The pandemic in 2020 challenged us all.
We had a very different year at Repair Café Toronto (RCT). Previously, we organized large and small events during which people came together to fix broken items.
In 2020, we were confronted with the global pandemic Covid-19 that led to a city-wide lockdown in mid-March.
We followed the social distancing measures and cancelled all in-person cafes. We adapted, developed new ways of maintaining our mission of “neighbour helping neighbour”.
Below are the highlights of a year like no other.
2020 highlights . . .
- Offered two large in-person monthly cafés, including the January one held at Toronto Reference Library and the February one held at Central Neighbourhood House.
- Provided a jewellery repair workshop, “How to repair beaded necklaces” to RCT volunteers in February
- Mobilized our volunteers on mask making for the community in April
- Provided eight virtual workshops between May and September
- Bike Maintenance Workshop for RCT volunteers
- Bike Repair Workshop for Stonegate Community Health Centre & LAMP Community Health Centre
- Lawnmower Maintenance Workshop for RCT volunteers
- Sewing Machine Repair Workshop for Woburn Community Centre in Scarborough
- Repair Lunch ‘n Learn for CAMH
- Computer and Phone Repair Workshop for Brampton Library
- Repair Café Info Session in Waste Reduction Week for Celestica
- textile repair and upscaling workshop “Repair and Redemption” for RCT volunteers
As well, we continued to support the repair movement and help promote repair initiatives led by other groups. We also did some work to prepare for our re-opening after the pandemic.
- Supported the ongoing global and local repair movement on our newsletter and social media. Covered a number of initiatives from Repair Café Foundation’s FixAtHome campaign and the global virtual Fixit Clinic events to the publication of the new repair books, “Repair Revolution” by John Wackman and Elizabeth Knight and “Fixation” by Sandra Goldmark
- Supported the virtual Fixit Clinic event co-hosted with Brampton Library in November
- Held working sessions to explore ways to improve the volunteer experience during a repair café
Two year-end events
Ultimately, Repair Café is all about building a strong community through repairing and connecting with one another. 2020 ended with high notes with two events.
On Dec. 12, we held our first ever virtual café, Repair Café Holiday Special, for our volunteers. It was well attended with around 30 participants. The fixers came together online to help the owners, Mireya, Liz and Frances repair their broken items; apprentice fixers and observers also joined. Our three owners took turns presenting their broken items. This included Mireya’s coffee maker, Liz’s carpet cleaner machine, and Frances’ shortwave radio and Bose radio/CD player.
By the end of the two hour event, Liz rang the bell for the successful fix of her carpet cleaner, and progress was made on the other items. The event closed with a raffle, and the prizes of two repair books were given away to the lucky winners. We received a lot of positive comments about the event, particularly the hands-on learning experience it gave everyone.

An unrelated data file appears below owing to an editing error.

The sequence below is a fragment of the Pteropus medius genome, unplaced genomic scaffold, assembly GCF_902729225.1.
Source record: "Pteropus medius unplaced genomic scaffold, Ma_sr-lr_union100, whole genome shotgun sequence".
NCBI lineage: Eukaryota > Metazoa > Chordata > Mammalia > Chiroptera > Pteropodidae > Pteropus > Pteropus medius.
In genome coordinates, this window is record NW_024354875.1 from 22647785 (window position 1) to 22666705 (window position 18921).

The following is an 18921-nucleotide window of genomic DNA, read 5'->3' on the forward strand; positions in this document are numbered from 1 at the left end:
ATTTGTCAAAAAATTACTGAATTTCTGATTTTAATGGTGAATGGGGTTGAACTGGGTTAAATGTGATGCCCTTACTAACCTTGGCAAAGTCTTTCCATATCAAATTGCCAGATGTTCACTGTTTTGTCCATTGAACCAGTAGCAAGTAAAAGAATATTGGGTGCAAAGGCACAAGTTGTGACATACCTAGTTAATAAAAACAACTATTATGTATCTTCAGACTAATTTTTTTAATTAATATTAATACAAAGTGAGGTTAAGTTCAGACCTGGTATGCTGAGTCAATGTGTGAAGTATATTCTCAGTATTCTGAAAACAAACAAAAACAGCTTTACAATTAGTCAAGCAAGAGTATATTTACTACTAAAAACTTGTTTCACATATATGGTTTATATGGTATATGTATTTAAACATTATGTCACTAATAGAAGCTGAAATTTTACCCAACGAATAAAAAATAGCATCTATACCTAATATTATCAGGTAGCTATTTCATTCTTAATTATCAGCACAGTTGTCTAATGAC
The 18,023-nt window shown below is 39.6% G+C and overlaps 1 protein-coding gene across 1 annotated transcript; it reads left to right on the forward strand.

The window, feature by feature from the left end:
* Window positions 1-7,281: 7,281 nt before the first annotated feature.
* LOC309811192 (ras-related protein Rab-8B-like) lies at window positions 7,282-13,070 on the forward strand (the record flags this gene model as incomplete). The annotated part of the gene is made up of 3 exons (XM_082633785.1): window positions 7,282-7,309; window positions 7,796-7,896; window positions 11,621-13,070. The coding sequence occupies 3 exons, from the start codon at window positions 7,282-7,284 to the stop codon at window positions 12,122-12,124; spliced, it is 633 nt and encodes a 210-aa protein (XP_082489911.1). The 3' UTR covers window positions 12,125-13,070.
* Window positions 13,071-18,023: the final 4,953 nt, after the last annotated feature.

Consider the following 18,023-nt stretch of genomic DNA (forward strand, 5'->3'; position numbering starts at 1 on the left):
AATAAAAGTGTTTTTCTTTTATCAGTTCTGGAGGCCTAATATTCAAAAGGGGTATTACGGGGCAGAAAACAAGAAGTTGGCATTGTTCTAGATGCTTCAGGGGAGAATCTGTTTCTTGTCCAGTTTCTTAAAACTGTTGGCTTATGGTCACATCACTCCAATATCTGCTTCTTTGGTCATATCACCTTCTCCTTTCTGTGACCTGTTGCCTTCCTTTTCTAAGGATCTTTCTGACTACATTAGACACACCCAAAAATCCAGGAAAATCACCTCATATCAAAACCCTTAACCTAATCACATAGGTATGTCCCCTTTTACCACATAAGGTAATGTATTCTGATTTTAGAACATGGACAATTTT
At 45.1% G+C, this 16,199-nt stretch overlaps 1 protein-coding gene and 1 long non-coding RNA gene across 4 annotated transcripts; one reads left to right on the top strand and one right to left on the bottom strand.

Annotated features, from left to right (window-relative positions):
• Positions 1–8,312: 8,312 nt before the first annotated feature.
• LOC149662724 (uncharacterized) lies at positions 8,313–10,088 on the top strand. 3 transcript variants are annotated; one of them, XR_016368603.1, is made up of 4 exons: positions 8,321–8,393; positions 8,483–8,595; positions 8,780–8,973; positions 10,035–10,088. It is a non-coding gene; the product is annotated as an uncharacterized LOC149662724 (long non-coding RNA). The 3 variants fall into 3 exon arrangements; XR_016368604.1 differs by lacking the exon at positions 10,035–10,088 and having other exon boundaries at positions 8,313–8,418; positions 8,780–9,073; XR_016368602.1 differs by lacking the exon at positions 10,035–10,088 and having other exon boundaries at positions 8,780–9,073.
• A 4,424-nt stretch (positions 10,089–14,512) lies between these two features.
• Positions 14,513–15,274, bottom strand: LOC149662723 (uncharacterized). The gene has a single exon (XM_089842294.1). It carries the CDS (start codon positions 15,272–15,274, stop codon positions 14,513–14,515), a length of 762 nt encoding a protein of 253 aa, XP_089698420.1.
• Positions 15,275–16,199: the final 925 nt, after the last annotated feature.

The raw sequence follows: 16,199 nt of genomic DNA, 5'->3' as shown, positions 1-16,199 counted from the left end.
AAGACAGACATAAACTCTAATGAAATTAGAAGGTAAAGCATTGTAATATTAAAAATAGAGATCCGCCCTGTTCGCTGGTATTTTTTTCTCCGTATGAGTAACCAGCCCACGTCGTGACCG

On Dec 29, over 20 volunteers joined our virtual holiday get-together online which was held in “Pecha Kucha” (chitchat) style. Each of the participants took turns sharing what they had done this past year through their photos and/or own words. It was great to catch up.
A shout-out to Paul
In spite of the challenges we faced in 2020, we continue to have an impact. A key reason is the dedication and commitment of the remarkable volunteers among us.
A special thank-you to Paul, our co-founder. In addition to giving repair workshops, Paul has been helping several organizations serve their local communities by offering weekly no-contact repair services. These organizations include Creative Reuse Toronto, Rexdale Women’s Centre, Toronto Neighbourhood Organization, and St. James Town Community Corner.
St. James Town Community Corner was the organization Paul had mentored to start their own repair program as part of their Share and Reuse initiative. They began offering repair services five days a week and continued to offer a modified program in 2020. At the end of the year, they presented a gift to Paul to show their appreciation.
Paul has established the partnership with Creative Reuse Toronto and St. James Town Community Corner who have been providing drop-off depots for the many repair requests we receive. He regularly visits the depots to pick up the broken items which he either fixes himself or distributes to other fixers.
Paul, along with Fern, has been encouraging young people to get involved to advocate for change. Last fall, Paul was invited by the youth environmental group, Ecoborough, to speak on the repair movement.
Paul is currently working with Woburn Community Residents to create a repair program for its Scarborough community in the new year.
Thank you Paul for all that you do!
Looking forward to 2021
When we first started Repair Café seven and a half years ago, we were the only community organization in Toronto that aims to change the throwaway mindset through repairing broken household items. Today, we are glad to see that not only the City of Toronto, but also a good number of community organizations and businesses have included repair as one of the key strategies for their waste reduction initiatives.
In 2021, we look forward to collaborating with our partners to spread the repair culture. Together we will continue to build a caring, connected and sustainable world.
Bring it on 2021!